I reckon it is causing a lot of airports to either give up Customs totally (as in France) or go "Customs PNR Xhrs" where X is gradually increasing.
Customs is still widely available here because Germany is Europe's main transit country for freight so there are Customs offices everywhere for road checks. If it wasn't for that, we'd see the same development as in France.
Maybe the UK will not join Schengen (perhaps Scotland will) but in order to simplify things, the GAR model could be introduced between the UK/Switzerland and the Schengen countries. You should get the massive power of the UK GA lobby to advocate that!
Another positive development in aviation is the acceptance of credit cards almost everywhere. Not too long ago, one had to have a collection of those dreaded fuel cards and it was generally difficult to pay foreign airports. Lately Austria has come up with some ridiculous rule requiring each pilot to appoint a local fiscal representative but that was revoked quickly for GA < 2t.
I thought this thread was really interesting. Thanks guys.
I remember times, when a club organized a trip abroad and it was weeks of preparation. With no internet at all. We ordered trip kits from Bottlang, maps, planned routes, booked hotels from catalogs, send many faxes to airports..... It is so easy today, but you find the old spirit in many clubs, too many dinosaurs are still around. A flight further than the next airfields is major operation - it is not. This is what a plane is for, it is just one means of transportation.
I like the idea of mentoring, but it is one step too far. Many new pilots don't realize, what tool they just got. First action should not assisting someone to plan a trip, it is to show him/her what is possible. One way is trip reports, so thank you for that Peter. I think there are other ways like taking someone with you.
The culture of encouraging should replace the current 'make it complex' culture in many clubs. A few years back, I rented a PA28 from a club. One day I saw a plane advertised and called the vendor. We agreed to meet the next day and I booked the PA28, told them I will go to a farm strip. Everyone came up with some advice. Starting from: "Are you sure you want to go to a farm strip?" "It is dangerous, they are all unlicensed airfields!" "Watch out for cows." and finally "You can cannot land there with a PA28". Now think of a new qualified pilot, would he dare to go? No. It is a well manicured strip with nearly 1000m runway. There are twins based there. Did anyone ask where I wanted to go? No.
I went from gliders to a PPL in 1964 - and when renting increased to almost £7 per hour in 1965 I gave up all flying for 21 years. The cost prevents people getting current enough to find out what form of flying they enjoy, so they fly a few times after getting a PPL, then give up. Our newest, low hours, group member would have given up if he hadn't bought a group share before getting his NPPL.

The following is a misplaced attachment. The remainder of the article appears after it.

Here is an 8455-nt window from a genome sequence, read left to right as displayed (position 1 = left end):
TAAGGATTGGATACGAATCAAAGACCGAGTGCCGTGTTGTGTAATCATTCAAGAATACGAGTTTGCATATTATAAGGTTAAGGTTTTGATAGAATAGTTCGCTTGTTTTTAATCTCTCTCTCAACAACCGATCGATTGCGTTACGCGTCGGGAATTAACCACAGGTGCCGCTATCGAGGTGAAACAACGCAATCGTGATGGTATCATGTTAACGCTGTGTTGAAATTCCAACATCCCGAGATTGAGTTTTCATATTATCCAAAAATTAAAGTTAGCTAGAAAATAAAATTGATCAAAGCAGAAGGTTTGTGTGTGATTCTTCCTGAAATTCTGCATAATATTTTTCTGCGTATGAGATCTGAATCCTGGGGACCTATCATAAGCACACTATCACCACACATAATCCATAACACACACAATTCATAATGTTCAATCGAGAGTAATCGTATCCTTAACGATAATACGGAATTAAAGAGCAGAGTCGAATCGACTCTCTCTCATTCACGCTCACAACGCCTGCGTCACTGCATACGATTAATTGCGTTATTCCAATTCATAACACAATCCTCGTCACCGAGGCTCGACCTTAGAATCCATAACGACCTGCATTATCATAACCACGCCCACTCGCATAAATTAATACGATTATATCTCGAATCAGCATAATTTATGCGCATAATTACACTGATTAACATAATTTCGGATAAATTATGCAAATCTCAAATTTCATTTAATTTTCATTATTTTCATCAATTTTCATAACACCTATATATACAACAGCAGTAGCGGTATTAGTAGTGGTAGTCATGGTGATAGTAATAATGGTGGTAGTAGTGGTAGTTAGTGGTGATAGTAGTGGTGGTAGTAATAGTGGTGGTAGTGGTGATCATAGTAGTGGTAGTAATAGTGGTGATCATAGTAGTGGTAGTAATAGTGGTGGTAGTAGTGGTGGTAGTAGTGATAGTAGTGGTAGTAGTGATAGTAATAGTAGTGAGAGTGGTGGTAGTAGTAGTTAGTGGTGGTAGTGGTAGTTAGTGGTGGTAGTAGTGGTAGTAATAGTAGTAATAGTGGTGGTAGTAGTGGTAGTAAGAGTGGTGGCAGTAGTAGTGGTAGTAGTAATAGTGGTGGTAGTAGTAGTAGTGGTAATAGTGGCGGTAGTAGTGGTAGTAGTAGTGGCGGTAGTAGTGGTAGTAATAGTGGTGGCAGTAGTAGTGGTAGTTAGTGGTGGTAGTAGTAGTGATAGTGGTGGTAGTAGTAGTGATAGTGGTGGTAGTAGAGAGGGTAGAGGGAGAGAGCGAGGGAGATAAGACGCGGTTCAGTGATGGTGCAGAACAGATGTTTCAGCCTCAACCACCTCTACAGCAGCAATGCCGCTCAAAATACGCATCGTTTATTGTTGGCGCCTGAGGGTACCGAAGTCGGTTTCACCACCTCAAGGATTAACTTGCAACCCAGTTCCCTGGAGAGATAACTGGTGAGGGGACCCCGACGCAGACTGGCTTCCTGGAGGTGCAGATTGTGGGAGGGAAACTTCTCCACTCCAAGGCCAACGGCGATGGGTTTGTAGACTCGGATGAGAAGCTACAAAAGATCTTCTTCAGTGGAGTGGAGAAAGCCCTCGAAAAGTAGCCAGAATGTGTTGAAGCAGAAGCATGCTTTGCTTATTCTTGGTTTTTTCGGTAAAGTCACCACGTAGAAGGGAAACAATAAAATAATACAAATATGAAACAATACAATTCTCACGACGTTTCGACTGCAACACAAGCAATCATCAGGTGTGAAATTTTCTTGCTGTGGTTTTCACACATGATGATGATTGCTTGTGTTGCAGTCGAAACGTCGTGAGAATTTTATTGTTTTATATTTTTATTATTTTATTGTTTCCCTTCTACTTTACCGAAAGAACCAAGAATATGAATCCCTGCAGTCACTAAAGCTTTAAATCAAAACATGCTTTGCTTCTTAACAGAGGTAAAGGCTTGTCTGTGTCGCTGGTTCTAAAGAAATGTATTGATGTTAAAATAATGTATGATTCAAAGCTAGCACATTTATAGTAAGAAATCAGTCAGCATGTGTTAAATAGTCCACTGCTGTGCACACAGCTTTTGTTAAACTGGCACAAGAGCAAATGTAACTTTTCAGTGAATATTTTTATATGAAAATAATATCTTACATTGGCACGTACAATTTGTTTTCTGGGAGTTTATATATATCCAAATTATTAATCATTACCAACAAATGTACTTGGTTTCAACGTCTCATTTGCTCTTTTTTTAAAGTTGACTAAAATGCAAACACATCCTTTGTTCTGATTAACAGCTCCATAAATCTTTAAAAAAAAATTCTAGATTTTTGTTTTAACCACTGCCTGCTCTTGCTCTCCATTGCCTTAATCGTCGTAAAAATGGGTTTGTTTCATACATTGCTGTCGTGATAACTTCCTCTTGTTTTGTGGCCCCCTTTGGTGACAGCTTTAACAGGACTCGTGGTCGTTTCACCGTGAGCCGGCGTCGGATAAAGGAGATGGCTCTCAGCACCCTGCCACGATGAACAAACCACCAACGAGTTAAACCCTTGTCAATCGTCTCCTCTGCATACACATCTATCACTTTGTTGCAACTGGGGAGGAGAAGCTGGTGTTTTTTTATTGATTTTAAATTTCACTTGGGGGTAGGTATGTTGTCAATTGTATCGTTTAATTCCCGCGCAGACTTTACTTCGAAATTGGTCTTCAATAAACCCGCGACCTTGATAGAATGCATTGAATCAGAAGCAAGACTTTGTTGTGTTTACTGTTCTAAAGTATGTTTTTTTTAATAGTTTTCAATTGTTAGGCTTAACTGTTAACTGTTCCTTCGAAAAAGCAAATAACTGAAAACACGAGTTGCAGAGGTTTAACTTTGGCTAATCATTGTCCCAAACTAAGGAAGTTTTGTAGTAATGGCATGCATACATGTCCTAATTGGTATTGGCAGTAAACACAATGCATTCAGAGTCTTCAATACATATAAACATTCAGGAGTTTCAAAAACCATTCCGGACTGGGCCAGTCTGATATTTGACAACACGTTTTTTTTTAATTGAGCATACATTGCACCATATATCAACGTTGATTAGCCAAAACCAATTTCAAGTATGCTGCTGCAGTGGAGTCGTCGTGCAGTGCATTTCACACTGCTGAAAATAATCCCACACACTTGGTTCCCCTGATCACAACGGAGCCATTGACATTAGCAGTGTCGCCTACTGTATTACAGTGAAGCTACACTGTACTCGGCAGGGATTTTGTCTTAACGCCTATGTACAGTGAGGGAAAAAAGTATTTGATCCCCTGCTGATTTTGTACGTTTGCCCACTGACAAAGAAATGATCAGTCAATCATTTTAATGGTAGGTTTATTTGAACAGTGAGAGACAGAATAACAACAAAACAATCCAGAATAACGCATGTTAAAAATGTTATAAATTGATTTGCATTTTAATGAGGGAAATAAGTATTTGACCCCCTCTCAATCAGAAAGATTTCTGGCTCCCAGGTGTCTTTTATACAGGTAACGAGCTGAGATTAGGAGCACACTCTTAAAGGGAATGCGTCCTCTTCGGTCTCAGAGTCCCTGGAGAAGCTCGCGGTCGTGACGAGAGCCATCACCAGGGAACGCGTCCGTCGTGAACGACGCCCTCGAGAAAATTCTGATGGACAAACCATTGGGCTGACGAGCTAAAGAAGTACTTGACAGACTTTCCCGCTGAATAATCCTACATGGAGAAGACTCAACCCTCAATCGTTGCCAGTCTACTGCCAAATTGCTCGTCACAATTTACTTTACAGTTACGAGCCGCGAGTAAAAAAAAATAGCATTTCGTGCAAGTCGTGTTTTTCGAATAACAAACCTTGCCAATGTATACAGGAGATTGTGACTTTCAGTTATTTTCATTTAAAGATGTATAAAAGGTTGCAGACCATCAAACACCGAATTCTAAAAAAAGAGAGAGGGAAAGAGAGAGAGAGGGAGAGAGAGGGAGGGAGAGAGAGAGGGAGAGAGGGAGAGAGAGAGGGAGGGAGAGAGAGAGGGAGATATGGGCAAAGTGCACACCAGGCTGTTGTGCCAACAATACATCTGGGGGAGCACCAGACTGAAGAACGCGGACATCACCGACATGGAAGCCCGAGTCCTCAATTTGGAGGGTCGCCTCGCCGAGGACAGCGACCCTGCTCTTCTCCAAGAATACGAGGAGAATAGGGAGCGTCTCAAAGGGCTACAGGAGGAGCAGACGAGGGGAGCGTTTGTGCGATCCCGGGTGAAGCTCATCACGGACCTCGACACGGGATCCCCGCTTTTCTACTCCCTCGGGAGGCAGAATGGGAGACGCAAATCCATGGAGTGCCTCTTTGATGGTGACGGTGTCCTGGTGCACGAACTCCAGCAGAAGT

My aeroclub organizes 1 or 2 foreign fly outs each year, and also a couple of long weekends somewhere in Italy. Anything from 2 to 6 aeroplanes.
We encourage students and new PPLs to come along as pax/2P to build experience and see the opportunities offered by being able to fly yourself somewhere interesting for a holiday.
Having a network of affordable, accessible aerodromes that bring people convenient access to places. Excessive mandatory handling fees is extremely poor and inappropriate for <2T class aircraft. London City Airport could have been a golden market to capture younger GA affluent fliers, thereby reinvigorating the market, but the short-sightedness of the government, airport authority and local residents have only ensured that it permits limited CAT activity.
Flight schools that actually have a club environment with organized trips and events post PPL - they have planes for training that may be separate from planes co-owned by a group that could be taken away for a couple of days.
Advertising and advertising. You never see a flight school advertisement anywhere. Not even in newspapers or billboards or magazines or TV. So someone who has never known about flying but may be opened to the idea will never see it. I think you only find adverts inside flying magazines!
Taxes. Taxes on training flights is notoriously bad for the industry. There is no sales tax for academic study? Why impose such tax for vocational study like flying?
Excessive mandatory handling fees is extremely poor and inappropriate for under 2T class aircraft
Why just under 2T?
The only logical need for "mandatory handling" for GA (anything below a 737) is when there are special airside segregation requirements, which cannot be addressed by other means e.g. a separate GA entrance and apron (we are talking about big airports anyway).
The only customers who actually want handling are ones who are already paying so much they don't care, which is a large section (not 100%) of the bizjet clientele, who pay say €5k-€10k for a flight somewhere, and they expect very nicely presented coffee and croissants when they arrive, with taxis (oops I meant limos) all sorted, hotels booked, etc. That business is essentially what supports ops like Harrods Handling and Signature who charge c. €500 (for a PA28) at Gatwick, Luton, etc.
Obviously airport management doesn't have to allow these firms to operate like that, but for various reasons they do.
GA does have a difficult "corporate image" issue.
Why just under 2T?
You are correct. Obviously self-handling should be permitted for any size of aircraft where they don't want to be handled.
Signature does handling as low as $25 at the big airports in the USA.
Considering what they give you at that price, it represents very good value for money.